Many people will be afraid of deeply private information being shared after a health agency's systems have been hacked, a patient advocate says.
Wellington Primary Health Organization Tū Ora Compass Health yesterday reported its systems have been breached by cyber attacks multiple times since 2016.
It holds data on medical tests and treatments for about one million people from the Wellington, Wairarapa and Manawatū region.
Mark Fisher, head of HIV and AIDS support group Positive Body, said there are good reasons people might keep their health status secret.
In the past Body Positive members have lost their jobs, housing, friendships and family relationships when people have learned they have the virus.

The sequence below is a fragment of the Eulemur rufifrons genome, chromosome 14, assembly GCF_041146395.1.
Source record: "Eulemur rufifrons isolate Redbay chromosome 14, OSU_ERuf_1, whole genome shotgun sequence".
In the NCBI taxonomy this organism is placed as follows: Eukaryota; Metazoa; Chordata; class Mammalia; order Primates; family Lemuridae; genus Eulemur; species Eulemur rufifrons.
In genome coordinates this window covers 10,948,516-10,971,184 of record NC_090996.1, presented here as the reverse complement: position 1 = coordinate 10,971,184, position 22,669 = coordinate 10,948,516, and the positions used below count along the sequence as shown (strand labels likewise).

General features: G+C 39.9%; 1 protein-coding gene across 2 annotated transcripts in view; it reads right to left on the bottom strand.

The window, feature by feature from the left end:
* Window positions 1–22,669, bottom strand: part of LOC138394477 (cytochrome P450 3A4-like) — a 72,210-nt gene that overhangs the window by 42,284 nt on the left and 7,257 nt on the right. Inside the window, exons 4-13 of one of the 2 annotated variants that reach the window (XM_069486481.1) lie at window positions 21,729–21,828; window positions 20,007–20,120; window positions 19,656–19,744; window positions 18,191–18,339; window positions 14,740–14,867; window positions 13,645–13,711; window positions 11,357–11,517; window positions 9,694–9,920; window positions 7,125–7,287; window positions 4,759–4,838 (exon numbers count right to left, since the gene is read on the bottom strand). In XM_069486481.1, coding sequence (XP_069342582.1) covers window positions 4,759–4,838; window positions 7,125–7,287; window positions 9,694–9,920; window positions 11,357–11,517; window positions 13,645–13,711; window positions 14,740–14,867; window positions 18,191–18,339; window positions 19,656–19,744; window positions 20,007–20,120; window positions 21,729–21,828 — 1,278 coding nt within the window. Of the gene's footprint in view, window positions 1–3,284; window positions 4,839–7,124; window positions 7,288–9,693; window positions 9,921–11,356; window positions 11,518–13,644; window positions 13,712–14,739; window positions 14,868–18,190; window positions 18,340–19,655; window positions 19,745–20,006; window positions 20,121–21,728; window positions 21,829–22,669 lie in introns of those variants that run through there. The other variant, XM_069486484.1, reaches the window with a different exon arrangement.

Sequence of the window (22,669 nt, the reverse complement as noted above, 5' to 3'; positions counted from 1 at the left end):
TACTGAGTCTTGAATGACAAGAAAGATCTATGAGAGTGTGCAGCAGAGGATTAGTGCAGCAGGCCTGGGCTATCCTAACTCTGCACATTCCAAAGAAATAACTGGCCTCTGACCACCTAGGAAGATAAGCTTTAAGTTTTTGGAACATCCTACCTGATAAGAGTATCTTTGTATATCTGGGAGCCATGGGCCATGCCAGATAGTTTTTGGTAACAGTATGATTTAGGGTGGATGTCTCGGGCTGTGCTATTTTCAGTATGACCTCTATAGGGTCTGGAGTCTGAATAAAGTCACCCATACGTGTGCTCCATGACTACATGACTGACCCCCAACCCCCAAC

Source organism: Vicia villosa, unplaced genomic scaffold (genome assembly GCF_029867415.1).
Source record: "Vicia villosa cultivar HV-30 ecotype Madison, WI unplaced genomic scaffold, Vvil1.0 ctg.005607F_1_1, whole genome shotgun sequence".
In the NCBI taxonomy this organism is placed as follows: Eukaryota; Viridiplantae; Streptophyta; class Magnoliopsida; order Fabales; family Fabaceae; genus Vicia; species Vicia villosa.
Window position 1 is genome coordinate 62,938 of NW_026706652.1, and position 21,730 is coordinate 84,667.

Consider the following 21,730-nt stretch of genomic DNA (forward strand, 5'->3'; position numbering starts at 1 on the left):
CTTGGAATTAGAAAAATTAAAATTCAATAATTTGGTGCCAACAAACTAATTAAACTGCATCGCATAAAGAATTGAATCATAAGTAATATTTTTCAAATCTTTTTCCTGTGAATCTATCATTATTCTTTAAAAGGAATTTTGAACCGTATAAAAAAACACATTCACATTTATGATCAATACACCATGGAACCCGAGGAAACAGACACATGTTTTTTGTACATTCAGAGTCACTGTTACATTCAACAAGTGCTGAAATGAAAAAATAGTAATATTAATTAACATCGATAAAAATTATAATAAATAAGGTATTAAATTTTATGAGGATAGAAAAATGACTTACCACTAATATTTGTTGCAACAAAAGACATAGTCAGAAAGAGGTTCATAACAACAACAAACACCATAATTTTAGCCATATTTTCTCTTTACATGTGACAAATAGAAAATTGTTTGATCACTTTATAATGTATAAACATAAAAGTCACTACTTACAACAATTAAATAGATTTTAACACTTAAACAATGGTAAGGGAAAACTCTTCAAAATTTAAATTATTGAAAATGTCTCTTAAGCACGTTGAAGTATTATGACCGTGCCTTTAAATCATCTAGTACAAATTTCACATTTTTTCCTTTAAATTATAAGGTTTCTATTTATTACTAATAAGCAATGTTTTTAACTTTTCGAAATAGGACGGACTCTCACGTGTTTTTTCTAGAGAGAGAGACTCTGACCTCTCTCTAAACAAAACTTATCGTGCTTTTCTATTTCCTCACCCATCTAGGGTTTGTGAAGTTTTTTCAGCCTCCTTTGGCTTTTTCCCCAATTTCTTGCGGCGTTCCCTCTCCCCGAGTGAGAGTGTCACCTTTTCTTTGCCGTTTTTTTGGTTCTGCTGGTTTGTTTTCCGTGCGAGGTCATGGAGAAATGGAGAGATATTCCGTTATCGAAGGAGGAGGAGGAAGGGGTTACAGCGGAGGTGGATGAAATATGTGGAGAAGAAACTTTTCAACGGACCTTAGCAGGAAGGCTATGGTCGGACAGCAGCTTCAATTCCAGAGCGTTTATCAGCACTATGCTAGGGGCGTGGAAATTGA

He said patients with many different health conditions could fall apart if their private information was shared.
"There can be significant harm to their health and wellbeing, and mental health. It's very upsetting."
The PHO said it is not known if any patient information was accessed and that may never be known. Patient notes held by GPs are not at risk.
But information the PHO holds includes details about addresses, vaccinations, medical tests, treatments, diabetes checks and cervical screening.
The Ministry of Health has asked all DHBs and primary health organizations to confirm their systems are safe ahead of further independent reviews.
The Medical Association also said health providers would be rigorously checking their security systems after news of the cyber hack.
Kate Braddock, chair of the association, said health organizations take patient privacy and security extremely seriously.
"I'm sure all PHOs are doing their best to ensure that any unauthorized access potential is dealt with."